An extensively documented and compelling call for reform, and a direct challenge to the conventional free-market wisdom.

THE PRICE OF CITIZENSHIP

REDEFINING THE AMERICAN WELFARE STATE

Katz (In the Shadow of the Poorhouse, not reviewed) offers a bleak vision of the state of America’s economic health by examining the erosion of welfare benefits in the Information Age.

Through a detailed depiction of the evolution of public and private approaches to relief systems (from colonial days to the present), the text offers an explanation for a profound shift in the American consciousness. Well-researched and thorough, Katz’s account provides a scathing rebuttal of many conventionally held beliefs regarding welfare in the US today. Attacking the problem from every conceivable angle, he discusses ways in which the changing face of urban economics has affected the poor and how these changes reinforce poverty and desperation. He also examines the ways in which the arbitrary separation of welfare benefits into “entitlements” for the poorest of the poor (AFDC, etc.) and “insurance” for the middle class (unemployment compensation, social security, workers compensation, etc.) has undermined popular support for aid for those who need it most. The author goes on to discuss how even recipients of those benefits targeted most obviously to placate the middle class are being stigmatized in the current climate of welfare reform. From probing changes in health care delivery and its impact on the well-being of the nation’s poor to exposing the development of the term “undeserving poor” and the genesis of its current definition, Katz reveals himself to be that rarest of creatures: an academic with a public conscience and agenda.

An extensively documented and compelling call for reform, and a direct challenge to the conventional free-market wisdom.

Pub Date: March 1, 2001

ISBN: 0-8050-5208-9

Page Count: 454

Publisher: Henry Holt

Review Posted Online: June 24, 2010

Kirkus Reviews Issue: April 1, 2001

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The author's youthfulness helps to assure the inevitable comparison with the Anne Frank diary although over and above the...

NIGHT

Elie Wiesel spent his early years in a small Transylvanian town as one of four children. 

He was the only one of the family to survive what Francois Maurois, in his introduction, calls the "human holocaust" of the persecution of the Jews, which began with the restrictions, the singularization of the yellow star, the enclosure within the ghetto, and went on to the mass deportations to the ovens of Auschwitz and Buchenwald. There are unforgettable and horrifying scenes here in this spare and sombre memoir of this experience of the hanging of a child, of his first farewell with his father who leaves him an inheritance of a knife and a spoon, and of his last goodbye at Buchenwald his father's corpse is already cold let alone the long months of survival under unconscionable conditions.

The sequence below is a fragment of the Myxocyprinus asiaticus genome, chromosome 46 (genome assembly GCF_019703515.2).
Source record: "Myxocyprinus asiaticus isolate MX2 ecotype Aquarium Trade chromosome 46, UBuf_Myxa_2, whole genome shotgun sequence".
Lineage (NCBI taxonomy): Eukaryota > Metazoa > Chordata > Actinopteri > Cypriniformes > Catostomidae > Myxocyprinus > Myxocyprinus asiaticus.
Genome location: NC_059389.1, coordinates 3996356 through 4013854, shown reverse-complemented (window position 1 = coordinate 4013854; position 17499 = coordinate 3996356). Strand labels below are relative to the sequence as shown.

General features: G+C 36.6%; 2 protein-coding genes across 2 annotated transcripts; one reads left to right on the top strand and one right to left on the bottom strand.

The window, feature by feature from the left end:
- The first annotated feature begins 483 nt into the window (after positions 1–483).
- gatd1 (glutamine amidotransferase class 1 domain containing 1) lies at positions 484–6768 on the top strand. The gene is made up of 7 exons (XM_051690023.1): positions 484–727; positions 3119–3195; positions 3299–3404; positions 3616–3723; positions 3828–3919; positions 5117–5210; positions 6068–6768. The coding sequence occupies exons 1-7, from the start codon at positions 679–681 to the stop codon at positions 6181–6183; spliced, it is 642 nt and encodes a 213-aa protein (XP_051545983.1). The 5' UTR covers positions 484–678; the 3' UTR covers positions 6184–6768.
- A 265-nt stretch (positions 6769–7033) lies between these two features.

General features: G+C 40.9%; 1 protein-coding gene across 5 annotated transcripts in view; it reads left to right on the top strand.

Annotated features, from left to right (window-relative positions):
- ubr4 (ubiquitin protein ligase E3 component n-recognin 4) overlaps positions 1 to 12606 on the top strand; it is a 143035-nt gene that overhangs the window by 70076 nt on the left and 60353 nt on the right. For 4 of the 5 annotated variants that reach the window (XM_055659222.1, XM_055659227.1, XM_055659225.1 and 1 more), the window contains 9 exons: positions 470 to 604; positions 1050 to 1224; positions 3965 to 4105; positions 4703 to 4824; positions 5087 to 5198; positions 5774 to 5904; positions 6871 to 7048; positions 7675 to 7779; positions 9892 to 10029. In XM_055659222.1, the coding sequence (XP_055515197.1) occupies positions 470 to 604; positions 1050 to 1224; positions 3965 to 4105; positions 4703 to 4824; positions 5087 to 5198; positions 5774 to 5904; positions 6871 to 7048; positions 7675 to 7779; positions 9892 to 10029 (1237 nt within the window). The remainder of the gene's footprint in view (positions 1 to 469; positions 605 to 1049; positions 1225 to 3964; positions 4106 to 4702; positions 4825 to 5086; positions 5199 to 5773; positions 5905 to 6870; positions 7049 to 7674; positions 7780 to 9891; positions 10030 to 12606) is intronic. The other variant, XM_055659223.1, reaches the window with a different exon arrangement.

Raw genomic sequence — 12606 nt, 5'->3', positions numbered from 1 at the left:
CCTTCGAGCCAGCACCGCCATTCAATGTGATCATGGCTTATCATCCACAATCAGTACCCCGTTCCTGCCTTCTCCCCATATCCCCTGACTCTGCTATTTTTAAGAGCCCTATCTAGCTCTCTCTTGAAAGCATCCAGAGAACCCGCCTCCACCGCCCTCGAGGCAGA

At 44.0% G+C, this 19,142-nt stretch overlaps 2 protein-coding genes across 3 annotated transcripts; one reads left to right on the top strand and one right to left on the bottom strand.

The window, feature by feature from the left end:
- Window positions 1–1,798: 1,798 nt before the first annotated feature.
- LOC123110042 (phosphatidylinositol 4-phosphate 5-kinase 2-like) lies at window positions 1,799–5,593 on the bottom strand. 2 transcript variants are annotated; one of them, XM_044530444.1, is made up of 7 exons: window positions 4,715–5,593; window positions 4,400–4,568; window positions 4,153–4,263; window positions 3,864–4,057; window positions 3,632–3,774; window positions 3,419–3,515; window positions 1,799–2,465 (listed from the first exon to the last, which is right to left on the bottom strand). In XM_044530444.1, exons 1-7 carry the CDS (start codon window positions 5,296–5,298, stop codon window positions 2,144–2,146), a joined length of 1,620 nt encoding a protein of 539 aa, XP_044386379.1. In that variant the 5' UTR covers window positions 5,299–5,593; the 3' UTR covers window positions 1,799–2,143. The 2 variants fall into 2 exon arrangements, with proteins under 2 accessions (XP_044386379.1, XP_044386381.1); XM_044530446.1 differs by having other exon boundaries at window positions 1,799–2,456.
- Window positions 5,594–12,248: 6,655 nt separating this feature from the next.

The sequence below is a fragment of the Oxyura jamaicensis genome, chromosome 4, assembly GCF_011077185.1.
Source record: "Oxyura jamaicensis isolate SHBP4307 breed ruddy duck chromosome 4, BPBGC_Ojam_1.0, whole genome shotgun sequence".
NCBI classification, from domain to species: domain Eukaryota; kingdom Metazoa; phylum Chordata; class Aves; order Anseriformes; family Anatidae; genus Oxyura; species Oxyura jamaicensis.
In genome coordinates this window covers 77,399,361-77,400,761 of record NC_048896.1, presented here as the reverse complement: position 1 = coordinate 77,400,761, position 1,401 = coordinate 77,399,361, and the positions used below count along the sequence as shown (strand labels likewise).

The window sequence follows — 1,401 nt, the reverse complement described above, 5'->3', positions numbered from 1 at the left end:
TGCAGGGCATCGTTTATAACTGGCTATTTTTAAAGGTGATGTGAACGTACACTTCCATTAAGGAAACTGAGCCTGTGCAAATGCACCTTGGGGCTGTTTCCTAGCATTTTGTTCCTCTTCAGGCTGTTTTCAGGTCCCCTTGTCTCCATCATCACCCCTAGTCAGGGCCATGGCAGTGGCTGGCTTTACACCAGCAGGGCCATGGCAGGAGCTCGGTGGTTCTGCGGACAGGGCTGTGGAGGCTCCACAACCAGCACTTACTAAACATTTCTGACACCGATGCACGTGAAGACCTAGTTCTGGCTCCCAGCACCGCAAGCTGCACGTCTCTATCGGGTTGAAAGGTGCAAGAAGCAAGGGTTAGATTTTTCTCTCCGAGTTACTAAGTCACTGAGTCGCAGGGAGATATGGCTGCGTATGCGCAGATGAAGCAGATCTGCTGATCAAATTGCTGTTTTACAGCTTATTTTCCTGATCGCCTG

The author's youthfulness helps to assure the inevitable comparison with the Anne Frank diary although over and above the sphere of suffering shared, and in this case extended to the death march itself, there is no spiritual or emotional legacy here to offset any reader reluctance.

Pub Date: Jan. 16, 2006

ISBN: 0374500010

Page Count: 120

Publisher: Hill & Wang

Review Posted Online: Oct. 7, 2011

Kirkus Reviews Issue: Jan. 15, 2006

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This moving, potent testament might have been titled “Black Lives Matter.” Or: “An American Tragedy.”

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BETWEEN THE WORLD AND ME

NOTES ON THE FIRST 150 YEARS IN AMERICA

The powerful story of a father’s past and a son’s future.

Atlantic senior writer Coates (The Beautiful Struggle: A Father, Two Sons, and an Unlikely Road to Manhood, 2008) offers this eloquent memoir as a letter to his teenage son, bearing witness to his own experiences and conveying passionate hopes for his son’s life. “I am wounded,” he writes. “I am marked by old codes, which shielded me in one world and then chained me in the next.” Coates grew up in the tough neighborhood of West Baltimore, beaten into obedience by his father. “I was a capable boy, intelligent and well-liked,” he remembers, “but powerfully afraid.” His life changed dramatically at Howard University, where his father taught and from which several siblings graduated. Howard, he writes, “had always been one of the most critical gathering posts for black people.” He calls it The Mecca, and its faculty and his fellow students expanded his horizons, helping him to understand “that the black world was its own thing, more than a photo-negative of the people who believe they are white.” Coates refers repeatedly to whites’ insistence on their exclusive racial identity; he realizes now “that nothing so essentialist as race” divides people, but rather “the actual injury done by people intent on naming us, intent on believing that what they have named matters more than anything we could ever actually do.” After he married, the author’s world widened again in New York, and later in Paris, where he finally felt extricated from white America’s exploitative, consumerist dreams. He came to understand that “race” does not fully explain “the breach between the world and me,” yet race exerts a crucial force, and young blacks like his son are vulnerable and endangered by “majoritarian bandits.” Coates desperately wants his son to be able to live “apart from fear—even apart from me.”

This moving, potent testament might have been titled “Black Lives Matter.” Or: “An American Tragedy.”

Pub Date: July 8, 2015

ISBN: 978-0-8129-9354-7

Page Count: 176

Publisher: Spiegel & Grau

Review Posted Online: May 6, 2015

Kirkus Reviews Issue: July 1, 2015

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